I spend the day in the shed making the plywood components for the coffee and end tables that I am building for Po. Because of the nature of the project and the small size of the shed, I had to plan my cuts carefully.
Working Large to Small
I knew it would be a long day and I would get tired, so I started with the largest piece, which was almost a half-sheet of plywood. To handle this piece I had to clear out the shed and rotate the table saw, so the wood stuck out the doors of the shed. I used the router table to support the board as it went through the saw.
The table fronts pose a particular challenge as they are made up of several pieces. I can’t cut out another back and then cut out the drawers later because of the kerf. So I have to start with an extra-long back and starting at the top, cut each piece. I will still have to trim the drawer fronts, so they don’t rub.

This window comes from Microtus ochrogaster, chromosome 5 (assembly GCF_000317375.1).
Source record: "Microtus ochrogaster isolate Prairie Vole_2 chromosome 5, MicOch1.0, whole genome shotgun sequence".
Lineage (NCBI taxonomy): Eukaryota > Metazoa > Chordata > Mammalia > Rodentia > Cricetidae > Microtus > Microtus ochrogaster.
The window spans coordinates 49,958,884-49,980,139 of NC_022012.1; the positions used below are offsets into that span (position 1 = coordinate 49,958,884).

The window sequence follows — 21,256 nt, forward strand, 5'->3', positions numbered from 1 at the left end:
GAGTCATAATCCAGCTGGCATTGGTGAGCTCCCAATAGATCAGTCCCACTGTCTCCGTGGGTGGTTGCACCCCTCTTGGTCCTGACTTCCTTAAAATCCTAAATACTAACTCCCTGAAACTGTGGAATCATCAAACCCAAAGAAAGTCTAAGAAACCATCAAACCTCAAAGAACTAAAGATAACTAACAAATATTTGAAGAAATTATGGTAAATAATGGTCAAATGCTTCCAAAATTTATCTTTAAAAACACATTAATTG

The table legs are also a challenge, as they will be made from 4 pieces of plywood that will be glued together. To make them appear as if they were a single piece of wood, I have to cut them from the board in groups of 4 and keep track of the order they were cut.
Because I will be staining the finished tables, I want to have the grain of the wood run in the same direction, and in the case of the draws, matching as well. I’m writing notes on masking table and sticking it to the boards to keep track of them. That’s why all the pieces have green tape.
The next step will be to router the pieces that make up the legs.